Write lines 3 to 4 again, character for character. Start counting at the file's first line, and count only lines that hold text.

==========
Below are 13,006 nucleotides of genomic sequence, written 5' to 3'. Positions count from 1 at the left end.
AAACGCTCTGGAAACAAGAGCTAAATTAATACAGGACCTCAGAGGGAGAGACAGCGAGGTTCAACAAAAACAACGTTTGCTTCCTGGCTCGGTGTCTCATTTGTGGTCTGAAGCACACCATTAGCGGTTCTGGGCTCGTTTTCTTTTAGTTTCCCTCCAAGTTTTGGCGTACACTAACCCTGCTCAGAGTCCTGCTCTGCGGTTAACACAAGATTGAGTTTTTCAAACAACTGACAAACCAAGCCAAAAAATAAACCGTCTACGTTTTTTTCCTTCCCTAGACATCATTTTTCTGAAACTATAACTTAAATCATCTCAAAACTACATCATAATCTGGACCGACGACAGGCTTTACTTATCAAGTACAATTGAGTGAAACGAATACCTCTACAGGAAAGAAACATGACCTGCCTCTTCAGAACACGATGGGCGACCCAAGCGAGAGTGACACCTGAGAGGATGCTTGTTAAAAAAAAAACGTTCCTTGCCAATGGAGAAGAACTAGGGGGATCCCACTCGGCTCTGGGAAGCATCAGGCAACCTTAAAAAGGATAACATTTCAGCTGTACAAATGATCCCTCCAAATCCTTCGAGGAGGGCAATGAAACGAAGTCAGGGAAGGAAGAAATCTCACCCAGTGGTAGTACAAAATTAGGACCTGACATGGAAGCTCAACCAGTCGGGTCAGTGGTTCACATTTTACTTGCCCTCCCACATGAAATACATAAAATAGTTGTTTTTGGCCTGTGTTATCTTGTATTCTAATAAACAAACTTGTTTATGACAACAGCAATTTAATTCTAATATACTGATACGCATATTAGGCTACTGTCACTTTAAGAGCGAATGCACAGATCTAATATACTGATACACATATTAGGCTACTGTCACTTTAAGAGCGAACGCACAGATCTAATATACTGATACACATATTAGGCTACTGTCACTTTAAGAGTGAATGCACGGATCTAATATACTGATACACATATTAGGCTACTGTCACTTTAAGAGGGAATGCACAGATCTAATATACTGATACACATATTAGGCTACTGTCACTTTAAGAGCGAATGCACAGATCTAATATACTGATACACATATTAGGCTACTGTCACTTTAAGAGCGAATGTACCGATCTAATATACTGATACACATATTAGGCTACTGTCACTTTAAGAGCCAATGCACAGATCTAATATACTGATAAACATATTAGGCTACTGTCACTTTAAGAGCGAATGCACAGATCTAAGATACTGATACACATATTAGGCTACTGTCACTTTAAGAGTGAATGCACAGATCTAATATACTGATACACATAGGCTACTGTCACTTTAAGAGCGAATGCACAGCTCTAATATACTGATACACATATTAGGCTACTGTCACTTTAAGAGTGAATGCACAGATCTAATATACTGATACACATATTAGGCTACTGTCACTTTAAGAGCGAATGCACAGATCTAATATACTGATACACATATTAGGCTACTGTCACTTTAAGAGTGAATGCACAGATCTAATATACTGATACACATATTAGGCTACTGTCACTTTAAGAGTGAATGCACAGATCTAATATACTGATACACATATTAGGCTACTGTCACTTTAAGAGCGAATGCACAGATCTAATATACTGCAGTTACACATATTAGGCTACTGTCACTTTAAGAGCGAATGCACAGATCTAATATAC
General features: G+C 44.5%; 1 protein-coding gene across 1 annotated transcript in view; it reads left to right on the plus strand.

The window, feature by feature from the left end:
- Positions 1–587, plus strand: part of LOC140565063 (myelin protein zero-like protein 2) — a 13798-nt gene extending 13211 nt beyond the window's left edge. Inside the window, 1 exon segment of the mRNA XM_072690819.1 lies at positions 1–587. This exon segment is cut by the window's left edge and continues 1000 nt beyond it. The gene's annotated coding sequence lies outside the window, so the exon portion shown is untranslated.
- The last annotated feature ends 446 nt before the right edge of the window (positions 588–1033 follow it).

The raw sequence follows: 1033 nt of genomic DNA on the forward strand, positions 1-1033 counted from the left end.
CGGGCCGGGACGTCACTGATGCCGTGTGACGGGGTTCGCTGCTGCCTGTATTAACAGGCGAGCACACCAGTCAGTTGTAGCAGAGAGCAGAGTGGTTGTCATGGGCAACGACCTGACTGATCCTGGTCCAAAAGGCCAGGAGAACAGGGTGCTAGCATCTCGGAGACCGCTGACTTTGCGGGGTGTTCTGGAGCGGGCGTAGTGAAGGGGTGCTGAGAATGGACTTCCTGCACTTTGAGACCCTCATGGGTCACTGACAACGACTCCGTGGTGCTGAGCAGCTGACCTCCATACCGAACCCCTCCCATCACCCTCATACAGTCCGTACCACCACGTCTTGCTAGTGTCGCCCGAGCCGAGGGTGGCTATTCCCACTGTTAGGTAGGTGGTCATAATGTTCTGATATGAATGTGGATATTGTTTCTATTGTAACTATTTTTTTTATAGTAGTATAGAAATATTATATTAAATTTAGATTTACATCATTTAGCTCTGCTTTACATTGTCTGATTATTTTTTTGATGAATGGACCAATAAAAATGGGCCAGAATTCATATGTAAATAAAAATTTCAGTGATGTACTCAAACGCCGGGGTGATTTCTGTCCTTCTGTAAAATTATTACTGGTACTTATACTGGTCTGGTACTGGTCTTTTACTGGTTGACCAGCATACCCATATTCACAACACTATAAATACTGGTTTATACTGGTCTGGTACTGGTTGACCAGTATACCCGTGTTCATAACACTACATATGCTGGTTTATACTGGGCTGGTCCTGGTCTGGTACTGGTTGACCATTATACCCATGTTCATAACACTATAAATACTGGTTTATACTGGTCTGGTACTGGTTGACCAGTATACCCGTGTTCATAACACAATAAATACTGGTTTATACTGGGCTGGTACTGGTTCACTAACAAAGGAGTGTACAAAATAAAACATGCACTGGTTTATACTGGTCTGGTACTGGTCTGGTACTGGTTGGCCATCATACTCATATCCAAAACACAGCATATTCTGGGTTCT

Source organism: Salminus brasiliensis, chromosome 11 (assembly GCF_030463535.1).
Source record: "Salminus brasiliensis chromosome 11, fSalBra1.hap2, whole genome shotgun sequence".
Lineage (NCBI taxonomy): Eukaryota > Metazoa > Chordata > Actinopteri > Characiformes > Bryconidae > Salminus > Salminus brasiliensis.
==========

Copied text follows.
General features: G+C 44.5%; 1 protein-coding gene across 1 annotated transcript in view; it reads left to right on the plus strand.

The window, feature by feature from the left end: